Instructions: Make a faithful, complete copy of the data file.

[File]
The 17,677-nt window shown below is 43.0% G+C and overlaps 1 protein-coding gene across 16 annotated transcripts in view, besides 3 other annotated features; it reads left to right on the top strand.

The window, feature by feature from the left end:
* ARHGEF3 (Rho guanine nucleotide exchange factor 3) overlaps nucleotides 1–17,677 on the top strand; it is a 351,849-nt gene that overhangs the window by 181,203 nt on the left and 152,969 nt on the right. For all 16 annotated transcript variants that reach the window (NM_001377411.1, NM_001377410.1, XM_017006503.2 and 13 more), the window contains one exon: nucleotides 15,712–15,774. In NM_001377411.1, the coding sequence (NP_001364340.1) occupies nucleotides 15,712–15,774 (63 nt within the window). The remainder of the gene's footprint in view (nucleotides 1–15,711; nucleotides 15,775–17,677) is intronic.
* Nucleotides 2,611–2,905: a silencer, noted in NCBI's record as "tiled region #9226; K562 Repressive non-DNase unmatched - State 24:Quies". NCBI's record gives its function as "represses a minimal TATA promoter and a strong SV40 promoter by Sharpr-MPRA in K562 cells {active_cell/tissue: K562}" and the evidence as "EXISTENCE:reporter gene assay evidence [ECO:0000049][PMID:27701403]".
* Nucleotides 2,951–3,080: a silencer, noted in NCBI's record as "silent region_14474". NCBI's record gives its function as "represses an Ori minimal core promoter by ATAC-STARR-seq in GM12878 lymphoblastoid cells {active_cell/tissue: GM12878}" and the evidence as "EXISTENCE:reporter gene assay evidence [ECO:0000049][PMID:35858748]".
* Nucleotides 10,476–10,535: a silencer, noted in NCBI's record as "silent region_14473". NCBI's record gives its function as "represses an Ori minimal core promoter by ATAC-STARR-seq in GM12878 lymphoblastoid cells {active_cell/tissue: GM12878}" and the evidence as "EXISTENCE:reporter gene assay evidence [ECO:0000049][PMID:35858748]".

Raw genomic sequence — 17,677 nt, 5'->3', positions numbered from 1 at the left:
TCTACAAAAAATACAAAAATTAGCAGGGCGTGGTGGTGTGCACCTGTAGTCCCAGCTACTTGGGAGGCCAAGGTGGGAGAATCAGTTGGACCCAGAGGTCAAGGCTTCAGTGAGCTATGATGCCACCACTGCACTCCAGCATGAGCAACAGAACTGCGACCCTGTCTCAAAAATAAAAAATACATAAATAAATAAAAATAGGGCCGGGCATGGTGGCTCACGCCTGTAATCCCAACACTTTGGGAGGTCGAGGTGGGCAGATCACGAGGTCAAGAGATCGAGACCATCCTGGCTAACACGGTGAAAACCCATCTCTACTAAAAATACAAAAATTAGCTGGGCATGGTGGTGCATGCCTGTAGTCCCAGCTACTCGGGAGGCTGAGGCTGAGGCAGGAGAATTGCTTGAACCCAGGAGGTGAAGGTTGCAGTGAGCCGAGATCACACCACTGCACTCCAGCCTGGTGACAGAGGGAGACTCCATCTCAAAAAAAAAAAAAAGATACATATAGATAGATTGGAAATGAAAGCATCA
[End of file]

The 17,677-nt window shown below is 43.0% G+C and overlaps 1 protein-coding gene across 16 annotated transcripts in view, besides 3 other annotated features; it reads left to right on the top strand.

The window, feature by feature from the left end:
* ARHGEF3 (Rho guanine nucleotide exchange factor 3) overlaps nucleotides 1–17,677 on the top strand; it is a 351,849-nt gene that overhangs the window by 181,203 nt on the left and 152,969 nt on the right. For all 16 annotated transcript variants that reach the window (NM_001377411.1, NM_001377410.1, XM_017006503.2 and 13 more), the window contains one exon: nucleotides 15,712–15,774. In NM_001377411.1, the coding sequence (NP_001364340.1) occupies nucleotides 15,712–15,774 (63 nt within the window). The remainder of the gene's footprint in view (nucleotides 1–15,711; nucleotides 15,775–17,677) is intronic.
* Nucleotides 2,611–2,905: a silencer, noted in NCBI's record as "tiled region #9226; K562 Repressive non-DNase unmatched - State 24:Quies". NCBI's record gives its function as "represses a minimal TATA promoter and a strong SV40 promoter by Sharpr-MPRA in K562 cells {active_cell/tissue: K562}" and the evidence as "EXISTENCE:reporter gene assay evidence [ECO:0000049][PMID:27701403]".
* Nucleotides 2,951–3,080: a silencer, noted in NCBI's record as "silent region_14474". NCBI's record gives its function as "represses an Ori minimal core promoter by ATAC-STARR-seq in GM12878 lymphoblastoid cells {active_cell/tissue: GM12878}" and the evidence as "EXISTENCE:reporter gene assay evidence [ECO:0000049][PMID:35858748]".
* Nucleotides 10,476–10,535: a silencer, noted in NCBI's record as "silent region_14473". NCBI's record gives its function as "represses an Ori minimal core promoter by ATAC-STARR-seq in GM12878 lymphoblastoid cells {active_cell/tissue: GM12878}" and the evidence as "EXISTENCE:reporter gene assay evidence [ECO:0000049][PMID:35858748]".

Raw genomic sequence — 17,677 nt, 5'->3', positions numbered from 1 at the left:
TCTACAAAAAATACAAAAATTAGCAGGGCGTGGTGGTGTGCACCTGTAGTCCCAGCTACTTGGGAGGCCAAGGTGGGAGAATCAGTTGGACCCAGAGGTCAAGGCTTCAGTGAGCTATGATGCCACCACTGCACTCCAGCATGAGCAACAGAACTGCGACCCTGTCTCAAAAATAAAAAATACATAAATAAATAAAAATAGGGCCGGGCATGGTGGCTCACGCCTGTAATCCCAACACTTTGGGAGGTCGAGGTGGGCAGATCACGAGGTCAAGAGATCGAGACCATCCTGGCTAACACGGTGAAAACCCATCTCTACTAAAAATACAAAAATTAGCTGGGCATGGTGGTGCATGCCTGTAGTCCCAGCTACTCGGGAGGCTGAGGCTGAGGCAGGAGAATTGCTTGAACCCAGGAGGTGAAGGTTGCAGTGAGCCGAGATCACACCACTGCACTCCAGCCTGGTGACAGAGGGAGACTCCATCTCAAAAAAAAAAAAAAGATACATATAGATAGATTGGAAATGAAAGCATCA